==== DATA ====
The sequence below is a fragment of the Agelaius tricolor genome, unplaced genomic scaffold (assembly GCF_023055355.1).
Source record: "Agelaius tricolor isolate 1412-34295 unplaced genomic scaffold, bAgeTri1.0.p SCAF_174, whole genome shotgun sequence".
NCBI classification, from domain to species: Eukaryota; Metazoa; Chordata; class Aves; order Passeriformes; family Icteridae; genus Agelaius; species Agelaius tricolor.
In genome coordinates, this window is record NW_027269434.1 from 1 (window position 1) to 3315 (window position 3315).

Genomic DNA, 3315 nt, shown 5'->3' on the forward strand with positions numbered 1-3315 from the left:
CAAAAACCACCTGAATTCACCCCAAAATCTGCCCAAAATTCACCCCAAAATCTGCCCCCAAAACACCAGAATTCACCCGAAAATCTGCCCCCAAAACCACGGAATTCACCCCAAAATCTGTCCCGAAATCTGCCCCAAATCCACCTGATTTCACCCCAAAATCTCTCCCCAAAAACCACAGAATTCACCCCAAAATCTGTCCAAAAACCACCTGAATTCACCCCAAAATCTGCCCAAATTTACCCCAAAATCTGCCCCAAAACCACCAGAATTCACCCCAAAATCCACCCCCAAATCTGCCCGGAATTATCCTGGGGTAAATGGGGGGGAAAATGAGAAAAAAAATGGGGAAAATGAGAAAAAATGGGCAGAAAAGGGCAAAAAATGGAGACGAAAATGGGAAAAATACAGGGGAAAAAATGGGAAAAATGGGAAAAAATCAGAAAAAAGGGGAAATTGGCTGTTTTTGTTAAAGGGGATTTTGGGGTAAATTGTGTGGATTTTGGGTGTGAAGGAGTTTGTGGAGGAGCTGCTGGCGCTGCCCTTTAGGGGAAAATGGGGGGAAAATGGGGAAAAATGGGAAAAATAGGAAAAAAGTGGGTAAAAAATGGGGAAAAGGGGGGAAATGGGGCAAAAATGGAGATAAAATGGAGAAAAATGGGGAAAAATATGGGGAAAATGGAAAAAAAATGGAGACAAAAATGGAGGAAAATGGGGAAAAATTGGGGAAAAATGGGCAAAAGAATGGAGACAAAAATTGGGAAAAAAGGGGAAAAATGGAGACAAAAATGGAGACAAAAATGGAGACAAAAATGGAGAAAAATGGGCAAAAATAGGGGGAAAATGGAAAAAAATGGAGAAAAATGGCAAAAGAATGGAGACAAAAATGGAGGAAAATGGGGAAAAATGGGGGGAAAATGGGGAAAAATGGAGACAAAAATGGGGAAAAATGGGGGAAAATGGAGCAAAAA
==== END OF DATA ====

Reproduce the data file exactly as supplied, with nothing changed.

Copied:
The sequence below is a fragment of the Agelaius tricolor genome, unplaced genomic scaffold (assembly GCF_023055355.1).
Source record: "Agelaius tricolor isolate 1412-34295 unplaced genomic scaffold, bAgeTri1.0.p SCAF_174, whole genome shotgun sequence".
NCBI classification, from domain to species: Eukaryota; Metazoa; Chordata; class Aves; order Passeriformes; family Icteridae; genus Agelaius; species Agelaius tricolor.
In genome coordinates, this window is record NW_027269434.1 from 1 (window position 1) to 3315 (window position 3315).

Genomic DNA, 3315 nt, shown 5'->3' on the forward strand with positions numbered 1-3315 from the left:
CAAAAACCACCTGAATTCACCCCAAAATCTGCCCAAAATTCACCCCAAAATCTGCCCCCAAAACACCAGAATTCACCCGAAAATCTGCCCCCAAAACCACGGAATTCACCCCAAAATCTGTCCCGAAATCTGCCCCAAATCCACCTGATTTCACCCCAAAATCTCTCCCCAAAAACCACAGAATTCACCCCAAAATCTGTCCAAAAACCACCTGAATTCACCCCAAAATCTGCCCAAATTTACCCCAAAATCTGCCCCAAAACCACCAGAATTCACCCCAAAATCCACCCCCAAATCTGCCCGGAATTATCCTGGGGTAAATGGGGGGGAAAATGAGAAAAAAAATGGGGAAAATGAGAAAAAATGGGCAGAAAAGGGCAAAAAATGGAGACGAAAATGGGAAAAATACAGGGGAAAAAATGGGAAAAATGGGAAAAAATCAGAAAAAAGGGGAAATTGGCTGTTTTTGTTAAAGGGGATTTTGGGGTAAATTGTGTGGATTTTGGGTGTGAAGGAGTTTGTGGAGGAGCTGCTGGCGCTGCCCTTTAGGGGAAAATGGGGGGAAAATGGGGAAAAATGGGAAAAATAGGAAAAAAGTGGGTAAAAAATGGGGAAAAGGGGGGAAATGGGGCAAAAATGGAGATAAAATGGAGAAAAATGGGGAAAAATATGGGGAAAATGGAAAAAAAATGGAGACAAAAATGGAGGAAAATGGGGAAAAATTGGGGAAAAATGGGCAAAAGAATGGAGACAAAAATTGGGAAAAAAGGGGAAAAATGGAGACAAAAATGGAGACAAAAATGGAGACAAAAATGGAGAAAAATGGGCAAAAATAGGGGGAAAATGGAAAAAAATGGAGAAAAATGGCAAAAGAATGGAGACAAAAATGGAGGAAAATGGGGAAAAATGGGGGGAAAATGGGGAAAAATGGAGACAAAAATGGGGAAAAATGGGGGAAAATGGAGCAAAAA